RSF opens first center for the protection of Afghan women journalists
On the eve of International Women's Day, Reporters Without Borders (RSF) is proud to announce the opening of Afghanistan’s first center for the protection of women journalists.
RSF has gone to Afghanistan to inaugurate the center, called the “Center for the Protection of Afghan Women Journalists" - CPAWJ. Many political figures and civil society representatives are due to attend the opening ceremony tomorrow in Kabul.
Those scheduled to attend include Hossien Mortazavi, spokesperson of the president, Farid Hamidi, attorney general, Kamal Sadat, deputy information minister; Spozhmai Wardak, deputy women's affairs minister; Fawzia Kofi, who chairs the women’s commission in parliament; Zohra Yousof, an adviser to First Lady Rola Ghani; and Dr. Nasri Oryakhail, labour and social affairs minister. Headed by well-known Afghan journalist Farida Nikzad, the center is the first Afghan organisation to be created by and for women journalists. Its aim is to assist and protect women journalists, especially those working in remote parts of Afghanistan, who are more vulnerable.
“The creation of this center is intended to send a strong message not only to Afghan women journalists, but also to all of the country’s women”, said Nikzad, who is the centre’s co-founder (along with RSF) as well as its director. “We want to support women journalists both in war zones and within the news organisations for which they work, to defend both their rights and their physical safety. To that end, we need the government and media owners to commit to do their part in what is a key battle for Afghan society”.
Recommendations will be given to the authorities on implementing laws affecting women in the media, including quotas for women employees. The center will press media owners to combat discrimination within their news organisations and to provide women with better protection. To this end, the center will organise seminars on physical and digital safety.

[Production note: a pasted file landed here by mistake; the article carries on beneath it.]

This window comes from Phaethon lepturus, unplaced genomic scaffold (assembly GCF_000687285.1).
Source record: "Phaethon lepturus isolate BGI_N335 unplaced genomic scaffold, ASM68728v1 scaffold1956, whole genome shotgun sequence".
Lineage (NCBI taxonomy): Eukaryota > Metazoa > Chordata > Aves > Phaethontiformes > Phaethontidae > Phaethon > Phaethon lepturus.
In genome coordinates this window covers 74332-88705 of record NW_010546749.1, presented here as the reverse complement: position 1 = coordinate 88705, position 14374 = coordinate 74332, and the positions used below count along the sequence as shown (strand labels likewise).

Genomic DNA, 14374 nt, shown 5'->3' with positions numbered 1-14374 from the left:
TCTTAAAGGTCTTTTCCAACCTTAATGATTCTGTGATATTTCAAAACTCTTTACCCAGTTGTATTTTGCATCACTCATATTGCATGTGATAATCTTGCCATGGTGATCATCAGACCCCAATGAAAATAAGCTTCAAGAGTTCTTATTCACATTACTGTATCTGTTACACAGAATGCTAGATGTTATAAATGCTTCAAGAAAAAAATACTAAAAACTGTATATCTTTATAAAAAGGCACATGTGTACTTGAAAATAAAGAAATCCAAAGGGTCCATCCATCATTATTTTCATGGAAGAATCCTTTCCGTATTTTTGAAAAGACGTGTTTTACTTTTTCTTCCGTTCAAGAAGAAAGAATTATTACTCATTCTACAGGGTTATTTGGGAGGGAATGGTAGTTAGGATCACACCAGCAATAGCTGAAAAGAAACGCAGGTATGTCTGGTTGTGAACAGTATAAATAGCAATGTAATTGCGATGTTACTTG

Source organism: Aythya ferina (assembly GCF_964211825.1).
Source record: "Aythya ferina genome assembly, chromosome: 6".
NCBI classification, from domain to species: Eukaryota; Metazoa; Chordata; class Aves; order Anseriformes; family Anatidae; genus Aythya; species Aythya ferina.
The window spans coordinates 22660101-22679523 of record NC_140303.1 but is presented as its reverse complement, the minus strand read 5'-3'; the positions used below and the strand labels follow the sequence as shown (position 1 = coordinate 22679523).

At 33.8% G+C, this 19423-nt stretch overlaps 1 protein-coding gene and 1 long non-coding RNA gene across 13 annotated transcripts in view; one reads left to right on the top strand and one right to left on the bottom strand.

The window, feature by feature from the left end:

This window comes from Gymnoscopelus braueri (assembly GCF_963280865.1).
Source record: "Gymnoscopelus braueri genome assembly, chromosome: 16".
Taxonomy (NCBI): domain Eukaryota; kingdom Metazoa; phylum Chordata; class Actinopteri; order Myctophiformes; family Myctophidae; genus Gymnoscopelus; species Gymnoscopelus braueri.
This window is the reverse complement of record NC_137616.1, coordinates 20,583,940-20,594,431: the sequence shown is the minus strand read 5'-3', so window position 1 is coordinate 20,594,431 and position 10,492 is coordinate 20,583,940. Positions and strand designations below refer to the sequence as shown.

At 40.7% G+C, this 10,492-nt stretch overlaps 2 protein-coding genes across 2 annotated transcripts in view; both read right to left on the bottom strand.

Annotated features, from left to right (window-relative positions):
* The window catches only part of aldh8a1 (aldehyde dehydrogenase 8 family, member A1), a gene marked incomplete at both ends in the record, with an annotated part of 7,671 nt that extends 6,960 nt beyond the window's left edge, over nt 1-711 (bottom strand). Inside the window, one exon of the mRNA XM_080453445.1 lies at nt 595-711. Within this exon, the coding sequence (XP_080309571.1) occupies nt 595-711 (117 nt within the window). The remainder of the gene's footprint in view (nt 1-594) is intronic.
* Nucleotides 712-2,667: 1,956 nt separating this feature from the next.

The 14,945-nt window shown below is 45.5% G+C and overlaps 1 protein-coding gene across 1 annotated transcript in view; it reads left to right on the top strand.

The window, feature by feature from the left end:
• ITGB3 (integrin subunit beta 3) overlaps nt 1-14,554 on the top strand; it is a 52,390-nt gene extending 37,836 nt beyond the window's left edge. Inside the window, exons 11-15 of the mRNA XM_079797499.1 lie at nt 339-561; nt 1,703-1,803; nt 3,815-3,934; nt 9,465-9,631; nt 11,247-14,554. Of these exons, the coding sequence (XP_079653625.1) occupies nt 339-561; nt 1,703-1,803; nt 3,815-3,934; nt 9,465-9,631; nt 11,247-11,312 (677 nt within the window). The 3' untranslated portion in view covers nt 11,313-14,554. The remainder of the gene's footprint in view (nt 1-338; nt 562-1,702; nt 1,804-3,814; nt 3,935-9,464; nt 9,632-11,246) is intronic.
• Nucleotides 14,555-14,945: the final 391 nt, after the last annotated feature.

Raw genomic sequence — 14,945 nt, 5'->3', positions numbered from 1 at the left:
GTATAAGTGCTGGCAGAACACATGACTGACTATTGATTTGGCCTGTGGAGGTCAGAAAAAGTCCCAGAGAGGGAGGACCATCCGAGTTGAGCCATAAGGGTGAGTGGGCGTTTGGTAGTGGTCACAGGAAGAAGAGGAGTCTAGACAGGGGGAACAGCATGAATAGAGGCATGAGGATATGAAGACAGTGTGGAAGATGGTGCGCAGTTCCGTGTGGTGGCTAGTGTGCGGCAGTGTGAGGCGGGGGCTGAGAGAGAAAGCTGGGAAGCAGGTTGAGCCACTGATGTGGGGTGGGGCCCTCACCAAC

“We are proud to announce the creation of this first center for the protection of Afghan women journalists”, said RSF secretary-general Christophe Deloire. “These journalists are victims twice over, victims of the war imposed by the Taliban and the Islamic State group, and victims of strong pressure from all those around them. Dozens are threatened, physically attacked or forced to flee the country every year. By protecting women journalists, we are defending media freedom in Afghanistan”.
Ten women journalists based in ten different provinces, five of them in conflict zones, are already working with the center and acting as Afghanistan’s first network of women journalists. The goal is extend this network throughout the country.
Women in the Afghan media
The presence of women in the media is an important asset for Afghanistan. Women began working for radio stations in 1918, in a decade that also saw the emergence of women’s print media. But women journalists were always among the first victims of turmoil in Afghanistan, including the 1992-1996 civil war and the reign of the Taliban from 1996 to 2001. They have again endured many difficulties since 2003, especially physical danger.
Social obstacles, imposed for the most part by those close to the women journalists, compound security threats. In some cases, it is the very families of women journalists who become a source of pressure as they fear that their loved ones will be exposed to threats and dangers.
According to a survey by a local NGO, 53 per cent of families would have a problem with their daughter working as a journalist. In Kabul, it is 20 per cent, but in the provinces of Kandahar and Nangarhar, it is as high as 80 per cent.
Since 2002, relatives have killed at least four women journalists, including Tolo TV presenter Shaima Rezayee in 2005 and Shamshad TV presenter Shakiba Sanga Amaj in 2007. They were the victims of fundamentalist propaganda in favor of a ban on working women in a patriarchal society, and a lack of protection on the part of the state.
The Afghan authorities have often been accused of doing little to improve the conditions of women. Violence against women, including women journalists, has increased by 60 per cent in the past six years, according to the UN. Dozens of women journalists have been physically attacked, threatened or reduced to silence in remote provinces such as Nangarhar.
Many have been forced to stop working. In some regions, there are no longer any women journalists at all. Three of the ten journalists and media workers killed in 2016 were women. Thirteen women journalists and media workers (including five foreigners) have been killed since 2001, and at least ten have had to flee the country.
Afghanistan is ranked 120th out of 180 countries in RSF’s 2016 World Press Freedom Index.
Julie Bance / [email protected] / + 33 1 44 83 84 57